Features of Modernity, Development and ‘Orientalism’: Reading Johannesburg through its ‘Chinese’ Urban Spaces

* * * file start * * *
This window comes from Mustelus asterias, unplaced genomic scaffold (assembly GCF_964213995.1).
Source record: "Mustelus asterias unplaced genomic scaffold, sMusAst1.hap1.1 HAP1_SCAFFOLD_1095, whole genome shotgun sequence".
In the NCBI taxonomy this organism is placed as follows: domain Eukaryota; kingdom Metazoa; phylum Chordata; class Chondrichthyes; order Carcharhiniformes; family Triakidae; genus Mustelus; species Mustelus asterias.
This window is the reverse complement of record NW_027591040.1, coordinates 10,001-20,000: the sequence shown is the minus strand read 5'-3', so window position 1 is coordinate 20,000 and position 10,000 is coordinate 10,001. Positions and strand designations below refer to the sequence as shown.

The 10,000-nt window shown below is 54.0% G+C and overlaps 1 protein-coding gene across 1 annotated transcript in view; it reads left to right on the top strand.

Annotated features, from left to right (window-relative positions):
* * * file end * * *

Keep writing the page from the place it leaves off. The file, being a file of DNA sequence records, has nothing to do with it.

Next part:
In recent years, Chinese spatial markers in Johannesburg have expanded in unpredictable and manifold ways, leaving a more or less visible ‘ethnic’ imprint on the city. Often perceived as different (implicit for ‘oriental’) and enclaved, while underpinned by economic ambitions, these spaces of Chinese capital have none the less become active (yet accidental) participants in the making and shaping of a multifaceted urbanity. In a context that is torn between real development challenges and world-class city ambitions, the recent spatial unfolding of Chinese capital in Johannesburg points towards broader questions about the nature and direction of urban economies, in particular the dynamic interplay between local and global, and between formal and informal. As such, the study of specific Chinese cases – from shopping malls and a Chinatown to a project for a newly built city – offers alternative, differentiated ways to reflect on centrality, modernity and socio-economic development in a stubbornly segregated urban environment.
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